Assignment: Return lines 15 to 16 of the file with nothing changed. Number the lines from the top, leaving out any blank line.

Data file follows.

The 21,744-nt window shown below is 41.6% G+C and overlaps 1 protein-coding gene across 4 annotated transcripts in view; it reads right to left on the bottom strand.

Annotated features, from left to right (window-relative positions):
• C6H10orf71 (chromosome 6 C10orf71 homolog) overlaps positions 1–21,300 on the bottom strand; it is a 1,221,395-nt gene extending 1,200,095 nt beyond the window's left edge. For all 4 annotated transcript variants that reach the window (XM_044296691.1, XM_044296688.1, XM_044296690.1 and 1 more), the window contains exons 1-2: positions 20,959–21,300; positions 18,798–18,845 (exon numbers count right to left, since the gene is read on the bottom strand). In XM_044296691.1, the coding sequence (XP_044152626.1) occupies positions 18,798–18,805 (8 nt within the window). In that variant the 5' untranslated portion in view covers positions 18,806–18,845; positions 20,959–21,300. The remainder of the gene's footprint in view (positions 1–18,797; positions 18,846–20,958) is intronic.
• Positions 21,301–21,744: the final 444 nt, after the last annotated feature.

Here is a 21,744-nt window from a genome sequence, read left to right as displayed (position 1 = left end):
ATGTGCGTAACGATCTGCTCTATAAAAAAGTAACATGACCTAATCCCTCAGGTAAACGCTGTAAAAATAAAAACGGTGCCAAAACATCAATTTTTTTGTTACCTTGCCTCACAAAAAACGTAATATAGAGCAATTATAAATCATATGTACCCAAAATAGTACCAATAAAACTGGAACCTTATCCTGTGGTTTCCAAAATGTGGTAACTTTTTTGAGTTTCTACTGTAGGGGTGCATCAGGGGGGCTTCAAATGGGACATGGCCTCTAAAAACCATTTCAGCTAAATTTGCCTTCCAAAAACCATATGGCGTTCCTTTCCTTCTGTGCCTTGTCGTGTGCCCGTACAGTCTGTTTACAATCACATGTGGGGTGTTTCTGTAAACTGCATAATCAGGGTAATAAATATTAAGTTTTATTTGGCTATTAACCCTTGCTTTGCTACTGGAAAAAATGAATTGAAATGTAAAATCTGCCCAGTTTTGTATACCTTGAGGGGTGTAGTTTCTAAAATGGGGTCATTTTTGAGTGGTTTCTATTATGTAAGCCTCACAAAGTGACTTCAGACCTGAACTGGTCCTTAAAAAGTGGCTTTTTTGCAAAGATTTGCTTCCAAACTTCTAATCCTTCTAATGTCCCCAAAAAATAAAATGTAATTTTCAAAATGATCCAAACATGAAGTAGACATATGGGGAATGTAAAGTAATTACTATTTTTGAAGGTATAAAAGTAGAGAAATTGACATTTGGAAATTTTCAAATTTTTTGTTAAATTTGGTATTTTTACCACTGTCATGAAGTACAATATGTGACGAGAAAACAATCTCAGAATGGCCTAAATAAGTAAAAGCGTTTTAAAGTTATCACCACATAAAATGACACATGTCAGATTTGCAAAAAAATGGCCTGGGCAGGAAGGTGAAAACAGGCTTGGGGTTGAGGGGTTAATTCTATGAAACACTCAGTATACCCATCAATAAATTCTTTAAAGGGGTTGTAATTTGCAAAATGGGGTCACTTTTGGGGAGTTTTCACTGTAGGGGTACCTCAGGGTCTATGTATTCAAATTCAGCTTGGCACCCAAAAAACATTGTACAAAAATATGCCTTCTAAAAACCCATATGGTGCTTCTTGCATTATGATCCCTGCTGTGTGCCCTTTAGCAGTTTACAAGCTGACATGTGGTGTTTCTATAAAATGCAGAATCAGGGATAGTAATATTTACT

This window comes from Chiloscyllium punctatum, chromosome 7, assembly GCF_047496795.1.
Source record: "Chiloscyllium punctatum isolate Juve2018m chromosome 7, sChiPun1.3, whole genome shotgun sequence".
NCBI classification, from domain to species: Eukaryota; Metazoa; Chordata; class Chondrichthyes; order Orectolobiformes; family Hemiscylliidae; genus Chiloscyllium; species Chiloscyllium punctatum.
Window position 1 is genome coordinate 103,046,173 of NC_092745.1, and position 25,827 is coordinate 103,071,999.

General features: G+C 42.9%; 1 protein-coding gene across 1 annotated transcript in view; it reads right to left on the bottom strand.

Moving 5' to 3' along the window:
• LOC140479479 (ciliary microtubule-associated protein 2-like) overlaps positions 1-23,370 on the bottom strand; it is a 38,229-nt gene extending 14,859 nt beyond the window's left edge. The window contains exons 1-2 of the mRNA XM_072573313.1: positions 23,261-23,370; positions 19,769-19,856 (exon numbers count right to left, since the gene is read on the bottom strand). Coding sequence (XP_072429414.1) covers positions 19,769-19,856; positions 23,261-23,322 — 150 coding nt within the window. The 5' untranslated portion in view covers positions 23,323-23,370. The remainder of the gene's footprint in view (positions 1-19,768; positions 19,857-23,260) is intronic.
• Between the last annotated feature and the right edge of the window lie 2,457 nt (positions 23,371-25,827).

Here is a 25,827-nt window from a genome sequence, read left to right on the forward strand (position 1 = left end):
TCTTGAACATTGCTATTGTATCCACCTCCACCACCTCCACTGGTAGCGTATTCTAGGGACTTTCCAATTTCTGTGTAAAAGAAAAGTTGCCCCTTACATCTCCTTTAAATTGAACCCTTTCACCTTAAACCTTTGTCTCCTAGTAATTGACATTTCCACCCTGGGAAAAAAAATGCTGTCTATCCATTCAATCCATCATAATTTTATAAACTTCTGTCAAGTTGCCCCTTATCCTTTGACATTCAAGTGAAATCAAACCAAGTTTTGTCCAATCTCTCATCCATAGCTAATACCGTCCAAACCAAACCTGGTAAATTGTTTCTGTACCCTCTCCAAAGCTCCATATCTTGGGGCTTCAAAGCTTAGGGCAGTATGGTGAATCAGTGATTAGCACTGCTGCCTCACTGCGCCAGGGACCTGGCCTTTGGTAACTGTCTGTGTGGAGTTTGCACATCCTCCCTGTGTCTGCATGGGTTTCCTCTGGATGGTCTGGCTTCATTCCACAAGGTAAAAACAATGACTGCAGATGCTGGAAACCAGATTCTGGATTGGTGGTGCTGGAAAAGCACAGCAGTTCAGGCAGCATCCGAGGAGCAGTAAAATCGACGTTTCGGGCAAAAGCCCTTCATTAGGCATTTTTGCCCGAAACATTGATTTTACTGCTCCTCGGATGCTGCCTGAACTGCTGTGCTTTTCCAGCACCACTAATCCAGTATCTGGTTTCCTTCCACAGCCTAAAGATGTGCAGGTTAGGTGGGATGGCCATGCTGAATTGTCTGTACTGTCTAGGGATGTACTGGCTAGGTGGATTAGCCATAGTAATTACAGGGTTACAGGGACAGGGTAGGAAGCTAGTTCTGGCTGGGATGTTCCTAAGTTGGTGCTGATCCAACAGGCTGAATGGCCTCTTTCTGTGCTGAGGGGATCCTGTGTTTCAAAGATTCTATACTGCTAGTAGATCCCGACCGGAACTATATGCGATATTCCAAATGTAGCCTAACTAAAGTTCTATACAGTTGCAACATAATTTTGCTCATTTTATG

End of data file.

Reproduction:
Here is a 25,827-nt window from a genome sequence, read left to right on the forward strand (position 1 = left end):
TCTTGAACATTGCTATTGTATCCACCTCCACCACCTCCACTGGTAGCGTATTCTAGGGACTTTCCAATTTCTGTGTAAAAGAAAAGTTGCCCCTTACATCTCCTTTAAATTGAACCCTTTCACCTTAAACCTTTGTCTCCTAGTAATTGACATTTCCACCCTGGGAAAAAAAATGCTGTCTATCCATTCAATCCATCATAATTTTATAAACTTCTGTCAAGTTGCCCCTTATCCTTTGACATTCAAGTGAAATCAAACCAAGTTTTGTCCAATCTCTCATCCATAGCTAATACCGTCCAAACCAAACCTGGTAAATTGTTTCTGTACCCTCTCCAAAGCTCCATATCTTGGGGCTTCAAAGCTTAGGGCAGTATGGTGAATCAGTGATTAGCACTGCTGCCTCACTGCGCCAGGGACCTGGCCTTTGGTAACTGTCTGTGTGGAGTTTGCACATCCTCCCTGTGTCTGCATGGGTTTCCTCTGGATGGTCTGGCTTCATTCCACAAGGTAAAAACAATGACTGCAGATGCTGGAAACCAGATTCTGGATTGGTGGTGCTGGAAAAGCACAGCAGTTCAGGCAGCATCCGAGGAGCAGTAAAATCGACGTTTCGGGCAAAAGCCCTTCATTAGGCATTTTTGCCCGAAACATTGATTTTACTGCTCCTCGGATGCTGCCTGAACTGCTGTGCTTTTCCAGCACCACTAATCCAGTATCTGGTTTCCTTCCACAGCCTAAAGATGTGCAGGTTAGGTGGGATGGCCATGCTGAATTGTCTGTACTGTCTAGGGATGTACTGGCTAGGTGGATTAGCCATAGTAATTACAGGGTTACAGGGACAGGGTAGGAAGCTAGTTCTGGCTGGGATGTTCCTAAGTTGGTGCTGATCCAACAGGCTGAATGGCCTCTTTCTGTGCTGAGGGGATCCTGTGTTTCAAAGATTCTATACTGCTAGTAGATCCCGACCGGAACTATATGCGATATTCCAAATGTAGCCTAACTAAAGTTCTATACAGTTGCAACATAATTTTGCTCATTTTATG